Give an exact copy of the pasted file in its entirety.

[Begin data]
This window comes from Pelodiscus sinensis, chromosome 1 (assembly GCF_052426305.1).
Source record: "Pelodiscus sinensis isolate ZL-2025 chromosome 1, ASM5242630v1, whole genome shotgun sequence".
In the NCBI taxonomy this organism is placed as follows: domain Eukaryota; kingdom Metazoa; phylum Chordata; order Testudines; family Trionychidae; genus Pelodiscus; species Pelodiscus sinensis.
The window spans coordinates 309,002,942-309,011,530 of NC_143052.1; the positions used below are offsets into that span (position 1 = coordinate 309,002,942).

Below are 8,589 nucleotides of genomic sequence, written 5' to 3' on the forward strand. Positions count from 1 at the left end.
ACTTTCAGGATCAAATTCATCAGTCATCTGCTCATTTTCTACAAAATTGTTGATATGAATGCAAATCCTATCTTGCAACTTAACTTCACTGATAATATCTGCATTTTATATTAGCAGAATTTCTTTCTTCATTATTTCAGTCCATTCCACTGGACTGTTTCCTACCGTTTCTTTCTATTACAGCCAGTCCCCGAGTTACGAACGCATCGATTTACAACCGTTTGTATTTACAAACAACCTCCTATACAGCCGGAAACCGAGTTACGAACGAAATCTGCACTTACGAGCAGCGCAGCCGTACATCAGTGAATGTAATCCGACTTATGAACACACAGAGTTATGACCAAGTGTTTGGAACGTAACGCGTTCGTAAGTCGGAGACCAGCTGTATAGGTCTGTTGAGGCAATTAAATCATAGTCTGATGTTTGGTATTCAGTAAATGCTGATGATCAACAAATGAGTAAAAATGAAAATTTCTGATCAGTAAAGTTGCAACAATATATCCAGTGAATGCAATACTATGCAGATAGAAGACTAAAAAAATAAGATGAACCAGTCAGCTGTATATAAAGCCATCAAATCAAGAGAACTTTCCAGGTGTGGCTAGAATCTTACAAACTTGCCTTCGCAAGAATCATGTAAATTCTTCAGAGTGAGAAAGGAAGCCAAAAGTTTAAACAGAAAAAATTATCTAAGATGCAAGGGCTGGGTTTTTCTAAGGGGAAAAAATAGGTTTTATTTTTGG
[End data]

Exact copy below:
This window comes from Pelodiscus sinensis, chromosome 1 (assembly GCF_052426305.1).
Source record: "Pelodiscus sinensis isolate ZL-2025 chromosome 1, ASM5242630v1, whole genome shotgun sequence".
In the NCBI taxonomy this organism is placed as follows: domain Eukaryota; kingdom Metazoa; phylum Chordata; order Testudines; family Trionychidae; genus Pelodiscus; species Pelodiscus sinensis.
The window spans coordinates 309,002,942-309,011,530 of NC_143052.1; the positions used below are offsets into that span (position 1 = coordinate 309,002,942).

Below are 8,589 nucleotides of genomic sequence, written 5' to 3' on the forward strand. Positions count from 1 at the left end.
ACTTTCAGGATCAAATTCATCAGTCATCTGCTCATTTTCTACAAAATTGTTGATATGAATGCAAATCCTATCTTGCAACTTAACTTCACTGATAATATCTGCATTTTATATTAGCAGAATTTCTTTCTTCATTATTTCAGTCCATTCCACTGGACTGTTTCCTACCGTTTCTTTCTATTACAGCCAGTCCCCGAGTTACGAACGCATCGATTTACAACCGTTTGTATTTACAAACAACCTCCTATACAGCCGGAAACCGAGTTACGAACGAAATCTGCACTTACGAGCAGCGCAGCCGTACATCAGTGAATGTAATCCGACTTATGAACACACAGAGTTATGACCAAGTGTTTGGAACGTAACGCGTTCGTAAGTCGGAGACCAGCTGTATAGGTCTGTTGAGGCAATTAAATCATAGTCTGATGTTTGGTATTCAGTAAATGCTGATGATCAACAAATGAGTAAAAATGAAAATTTCTGATCAGTAAAGTTGCAACAATATATCCAGTGAATGCAATACTATGCAGATAGAAGACTAAAAAAATAAGATGAACCAGTCAGCTGTATATAAAGCCATCAAATCAAGAGAACTTTCCAGGTGTGGCTAGAATCTTACAAACTTGCCTTCGCAAGAATCATGTAAATTCTTCAGAGTGAGAAAGGAAGCCAAAAGTTTAAACAGAAAAAATTATCTAAGATGCAAGGGCTGGGTTTTTCTAAGGGGAAAAAATAGGTTTTATTTTTGG